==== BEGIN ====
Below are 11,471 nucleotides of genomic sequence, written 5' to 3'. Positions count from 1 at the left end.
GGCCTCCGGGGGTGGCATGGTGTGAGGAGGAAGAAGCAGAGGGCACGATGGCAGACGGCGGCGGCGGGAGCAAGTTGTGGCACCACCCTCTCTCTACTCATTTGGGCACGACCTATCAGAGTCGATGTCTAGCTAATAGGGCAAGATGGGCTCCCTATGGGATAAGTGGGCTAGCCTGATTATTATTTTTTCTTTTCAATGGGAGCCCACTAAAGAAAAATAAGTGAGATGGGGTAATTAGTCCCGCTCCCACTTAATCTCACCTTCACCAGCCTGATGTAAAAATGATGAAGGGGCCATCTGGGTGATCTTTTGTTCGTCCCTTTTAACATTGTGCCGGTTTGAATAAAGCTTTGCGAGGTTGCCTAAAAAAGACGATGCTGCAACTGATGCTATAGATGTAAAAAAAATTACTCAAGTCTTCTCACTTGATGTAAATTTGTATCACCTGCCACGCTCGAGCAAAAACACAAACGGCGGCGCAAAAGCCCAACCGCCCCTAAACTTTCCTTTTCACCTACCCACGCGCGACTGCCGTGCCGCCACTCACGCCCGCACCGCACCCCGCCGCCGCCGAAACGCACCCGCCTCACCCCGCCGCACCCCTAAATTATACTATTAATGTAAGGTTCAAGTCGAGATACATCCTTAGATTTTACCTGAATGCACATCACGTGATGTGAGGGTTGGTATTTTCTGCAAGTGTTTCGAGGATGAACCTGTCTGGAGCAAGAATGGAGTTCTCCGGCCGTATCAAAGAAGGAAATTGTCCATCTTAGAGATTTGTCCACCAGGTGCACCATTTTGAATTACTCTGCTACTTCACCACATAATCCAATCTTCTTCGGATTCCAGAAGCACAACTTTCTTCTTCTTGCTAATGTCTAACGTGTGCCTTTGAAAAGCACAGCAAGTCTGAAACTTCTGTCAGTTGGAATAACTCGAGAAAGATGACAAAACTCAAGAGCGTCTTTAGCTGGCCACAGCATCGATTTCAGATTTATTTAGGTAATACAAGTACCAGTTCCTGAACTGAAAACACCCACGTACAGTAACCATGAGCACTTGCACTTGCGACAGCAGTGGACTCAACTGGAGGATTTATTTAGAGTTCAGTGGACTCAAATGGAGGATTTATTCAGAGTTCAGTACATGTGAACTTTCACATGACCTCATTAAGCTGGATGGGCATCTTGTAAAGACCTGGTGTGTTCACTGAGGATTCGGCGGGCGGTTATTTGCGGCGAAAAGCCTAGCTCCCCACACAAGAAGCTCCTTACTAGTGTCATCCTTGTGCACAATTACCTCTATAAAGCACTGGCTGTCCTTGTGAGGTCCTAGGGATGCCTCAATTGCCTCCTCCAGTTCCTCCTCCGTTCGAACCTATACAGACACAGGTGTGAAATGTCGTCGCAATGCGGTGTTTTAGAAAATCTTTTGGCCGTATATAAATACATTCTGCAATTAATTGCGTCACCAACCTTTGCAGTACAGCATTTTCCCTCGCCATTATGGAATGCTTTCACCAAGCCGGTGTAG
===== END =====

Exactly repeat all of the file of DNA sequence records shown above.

Below are 11,471 nucleotides of genomic sequence, written 5' to 3'. Positions count from 1 at the left end.
GGCCTCCGGGGGTGGCATGGTGTGAGGAGGAAGAAGCAGAGGGCACGATGGCAGACGGCGGCGGCGGGAGCAAGTTGTGGCACCACCCTCTCTCTACTCATTTGGGCACGACCTATCAGAGTCGATGTCTAGCTAATAGGGCAAGATGGGCTCCCTATGGGATAAGTGGGCTAGCCTGATTATTATTTTTTCTTTTCAATGGGAGCCCACTAAAGAAAAATAAGTGAGATGGGGTAATTAGTCCCGCTCCCACTTAATCTCACCTTCACCAGCCTGATGTAAAAATGATGAAGGGGCCATCTGGGTGATCTTTTGTTCGTCCCTTTTAACATTGTGCCGGTTTGAATAAAGCTTTGCGAGGTTGCCTAAAAAAGACGATGCTGCAACTGATGCTATAGATGTAAAAAAAATTACTCAAGTCTTCTCACTTGATGTAAATTTGTATCACCTGCCACGCTCGAGCAAAAACACAAACGGCGGCGCAAAAGCCCAACCGCCCCTAAACTTTCCTTTTCACCTACCCACGCGCGACTGCCGTGCCGCCACTCACGCCCGCACCGCACCCCGCCGCCGCCGAAACGCACCCGCCTCACCCCGCCGCACCCCTAAATTATACTATTAATGTAAGGTTCAAGTCGAGATACATCCTTAGATTTTACCTGAATGCACATCACGTGATGTGAGGGTTGGTATTTTCTGCAAGTGTTTCGAGGATGAACCTGTCTGGAGCAAGAATGGAGTTCTCCGGCCGTATCAAAGAAGGAAATTGTCCATCTTAGAGATTTGTCCACCAGGTGCACCATTTTGAATTACTCTGCTACTTCACCACATAATCCAATCTTCTTCGGATTCCAGAAGCACAACTTTCTTCTTCTTGCTAATGTCTAACGTGTGCCTTTGAAAAGCACAGCAAGTCTGAAACTTCTGTCAGTTGGAATAACTCGAGAAAGATGACAAAACTCAAGAGCGTCTTTAGCTGGCCACAGCATCGATTTCAGATTTATTTAGGTAATACAAGTACCAGTTCCTGAACTGAAAACACCCACGTACAGTAACCATGAGCACTTGCACTTGCGACAGCAGTGGACTCAACTGGAGGATTTATTTAGAGTTCAGTGGACTCAAATGGAGGATTTATTCAGAGTTCAGTACATGTGAACTTTCACATGACCTCATTAAGCTGGATGGGCATCTTGTAAAGACCTGGTGTGTTCACTGAGGATTCGGCGGGCGGTTATTTGCGGCGAAAAGCCTAGCTCCCCACACAAGAAGCTCCTTACTAGTGTCATCCTTGTGCACAATTACCTCTATAAAGCACTGGCTGTCCTTGTGAGGTCCTAGGGATGCCTCAATTGCCTCCTCCAGTTCCTCCTCCGTTCGAACCTATACAGACACAGGTGTGAAATGTCGTCGCAATGCGGTGTTTTAGAAAATCTTTTGGCCGTATATAAATACATTCTGCAATTAATTGCGTCACCAACCTTTGCAGTACAGCATTTTCCCTCGCCATTATGGAATGCTTTCACCAAGCCGGTGTAG